Today’s liturgy not only reminds of us that Jesus is the author of eternal life, but it does encourage us to understand that in our journey of struggles, as he walks with us by “Why are you frightened, and why do doubts arise in your hearts?” We are lucky people that we can touch him in the Sacrament of Holy Eucharist to taste and feel him. Listen closely to some of the saints talking about Easter.

“Christ’s resurrection is the strength, the secret of Christianity. It is not a question of mythology or of mere symbolism, but of a concrete event. It is confirmed by sure and convincing proofs. The acceptance of this truth, although the fruit of the Holy Spirit’s grace, rests at the same time on a solid historical base. On the threshold of the third millennium, the new effort of evangelization can begin only from a renewed experience of this Mystery, accepted in faith, and witnessed to in life.” St. John Paul II

“The Church is alive, as her Divine Founder is alive! The Church advances with the very virtue of life, as Jesus, after having submitted to the debt of mortal nature, proceeds victoriously beyond the stone barrier, which his enemies have placed to guard the tomb! Over the centuries, too, there have been other enemies for the Church, who have tried to close it as if in a sepulcher, celebrating its agony and death from time to time. But she, who has within her the invincible strength of her Founder, is always reborn with him, forgiving everyone and assuring serenity and peace to the humble, the poor, the suffering, to men of goodwill.” St. John XXIII

“The Virgin Mary was most certain that her son would rise on the third day, as he had predicted, but perhaps she did not know the hour of his resurrection, because it is not written that Christ had revealed the hour of his resurrection, whether at prime or terce (first or third hour of daylight), etc. And she prepared the room, and found a chair for her son, saying, Here my son shall sit and here I will speak with him.  And she looked out of the window, and she saw the dawn breaking, and she rejoiced, saying, ‘Now my son is rising.’ And on her knees, she prayed, saying: ‘Rise up Lord to meet me, and behold: even you, O Lord, the God of hosts, the God of Israel’ (Psalm 58:6).” St. Vincent Ferrer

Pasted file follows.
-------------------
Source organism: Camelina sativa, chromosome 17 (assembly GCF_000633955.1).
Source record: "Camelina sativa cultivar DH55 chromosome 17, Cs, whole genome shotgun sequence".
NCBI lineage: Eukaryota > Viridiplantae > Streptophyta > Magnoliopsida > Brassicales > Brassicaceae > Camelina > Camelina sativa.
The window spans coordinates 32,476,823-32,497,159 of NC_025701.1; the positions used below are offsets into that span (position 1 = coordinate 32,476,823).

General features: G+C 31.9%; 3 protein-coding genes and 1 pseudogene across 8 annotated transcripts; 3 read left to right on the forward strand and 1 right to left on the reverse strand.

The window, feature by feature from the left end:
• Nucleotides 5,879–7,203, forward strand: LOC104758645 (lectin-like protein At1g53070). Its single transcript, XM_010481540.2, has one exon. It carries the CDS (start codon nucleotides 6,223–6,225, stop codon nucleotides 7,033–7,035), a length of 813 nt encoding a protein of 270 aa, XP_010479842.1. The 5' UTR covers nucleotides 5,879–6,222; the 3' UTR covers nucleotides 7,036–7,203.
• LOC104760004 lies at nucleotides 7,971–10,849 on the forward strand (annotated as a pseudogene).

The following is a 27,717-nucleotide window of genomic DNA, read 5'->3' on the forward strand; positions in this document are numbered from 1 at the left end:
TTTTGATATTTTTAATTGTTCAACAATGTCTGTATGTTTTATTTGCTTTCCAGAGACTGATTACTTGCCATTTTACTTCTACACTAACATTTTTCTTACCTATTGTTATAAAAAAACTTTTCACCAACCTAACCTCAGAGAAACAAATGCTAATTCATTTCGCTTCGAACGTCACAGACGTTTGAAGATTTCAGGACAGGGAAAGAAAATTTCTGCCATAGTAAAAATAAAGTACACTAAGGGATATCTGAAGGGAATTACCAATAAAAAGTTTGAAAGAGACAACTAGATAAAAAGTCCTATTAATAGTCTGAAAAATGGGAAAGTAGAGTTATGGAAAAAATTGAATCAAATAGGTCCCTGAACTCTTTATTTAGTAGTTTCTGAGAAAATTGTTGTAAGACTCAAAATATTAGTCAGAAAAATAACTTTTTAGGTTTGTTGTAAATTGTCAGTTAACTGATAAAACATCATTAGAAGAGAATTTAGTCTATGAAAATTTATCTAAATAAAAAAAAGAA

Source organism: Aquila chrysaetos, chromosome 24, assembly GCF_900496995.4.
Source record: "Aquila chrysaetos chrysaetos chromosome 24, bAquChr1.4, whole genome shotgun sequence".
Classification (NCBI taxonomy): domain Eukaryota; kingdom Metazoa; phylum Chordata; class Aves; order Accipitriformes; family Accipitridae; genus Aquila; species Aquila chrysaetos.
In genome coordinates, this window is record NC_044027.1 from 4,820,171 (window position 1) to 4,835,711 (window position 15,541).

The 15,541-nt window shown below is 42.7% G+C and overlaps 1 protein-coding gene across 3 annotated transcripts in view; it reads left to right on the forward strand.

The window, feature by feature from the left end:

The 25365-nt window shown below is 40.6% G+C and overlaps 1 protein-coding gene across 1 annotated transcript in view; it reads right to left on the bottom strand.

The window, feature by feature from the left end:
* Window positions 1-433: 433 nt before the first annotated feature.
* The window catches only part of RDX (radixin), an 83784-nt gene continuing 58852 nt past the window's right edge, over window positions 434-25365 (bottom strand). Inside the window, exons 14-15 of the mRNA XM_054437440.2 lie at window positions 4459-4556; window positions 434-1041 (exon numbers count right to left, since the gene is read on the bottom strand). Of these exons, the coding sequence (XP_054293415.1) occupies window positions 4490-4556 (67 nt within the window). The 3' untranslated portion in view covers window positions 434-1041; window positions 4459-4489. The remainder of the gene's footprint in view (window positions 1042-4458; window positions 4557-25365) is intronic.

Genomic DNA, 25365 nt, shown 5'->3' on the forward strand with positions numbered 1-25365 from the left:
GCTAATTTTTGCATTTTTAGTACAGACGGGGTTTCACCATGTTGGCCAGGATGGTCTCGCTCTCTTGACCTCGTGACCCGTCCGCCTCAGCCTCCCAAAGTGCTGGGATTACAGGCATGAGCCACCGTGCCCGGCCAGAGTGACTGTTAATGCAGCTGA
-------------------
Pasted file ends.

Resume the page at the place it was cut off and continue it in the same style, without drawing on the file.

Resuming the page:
“All I want to know is Christ and the power flowing from His Resurrection!”  St. Francis of Assisi

Let me end my reflection with this story by an unknown author, to remind ourselves that once we feel Jesus in our life then he helps us to rise above our grief and suffering.

Once there was a young woman who was invited to go rock climbing. Although she was scared to death, she went with her group to a tremendous granite cliff. Despite her fear, she put on the gear, took a hold on the rope, and started up the face of that rock. Well, she got to a ledge where she could take a breather. As she was hanging on there, the safety rope snapped against Brenda’s eye and knocked out her contact lens. Well, here she is on a rock ledge, with hundreds of feet below her and hundreds of feet above her. Of course, she looked and looked and looked, hoping it had landed on the ledge, but it just wasn’t there. Here she was, far from home, her sight now blurry. She was desperate and began to get upset, so she prayed to the Lord to help her to find it.

When she got to the top, a friend examined her eye and her clothing for the lens, but there was no contact lens to be found. She sat down, despondent, with the rest of the party, waiting for the rest of them to make it up the face of the cliff. She looked out across range after range of mountains, thinking of that Bible verse that says, “The eyes of the Lord run to and fro throughout the whole earth.” She thought, “Lord, you can see all these mountains. You know every stone and leaf, and You know exactly where my contact lens is. Please help me.” Finally, they walked down the trail to the bottom. At the bottom, there was a new party of climbers just starting up the face of the cliff. One of them shouted out, “Hey, you guys! Anybody lose a contact lens?” Well, that would be startling enough, but you know why the climber saw it? An ant was moving slowly across the face of the rock, carrying it. She told me that her father is a cartoonist. When she told him the incredible story of the ant, the prayer, and the contact lens, he drew a picture of an ant lugging that contact lens with the words, “Lord, I don’t know why You want me to carry this thing. I can’t eat it, and it’s awfully heavy. But if this is what You want me to do, I’ll carry it for You.”

I think it would probably do some of us good to occasionally say, “God, I don’t know why you want me to carry this load. I can see no good in it and it’s awfully heavy. But if you want me to carry it, I will.” God doesn’t call the qualified, He qualifies the called.

Can we touch him?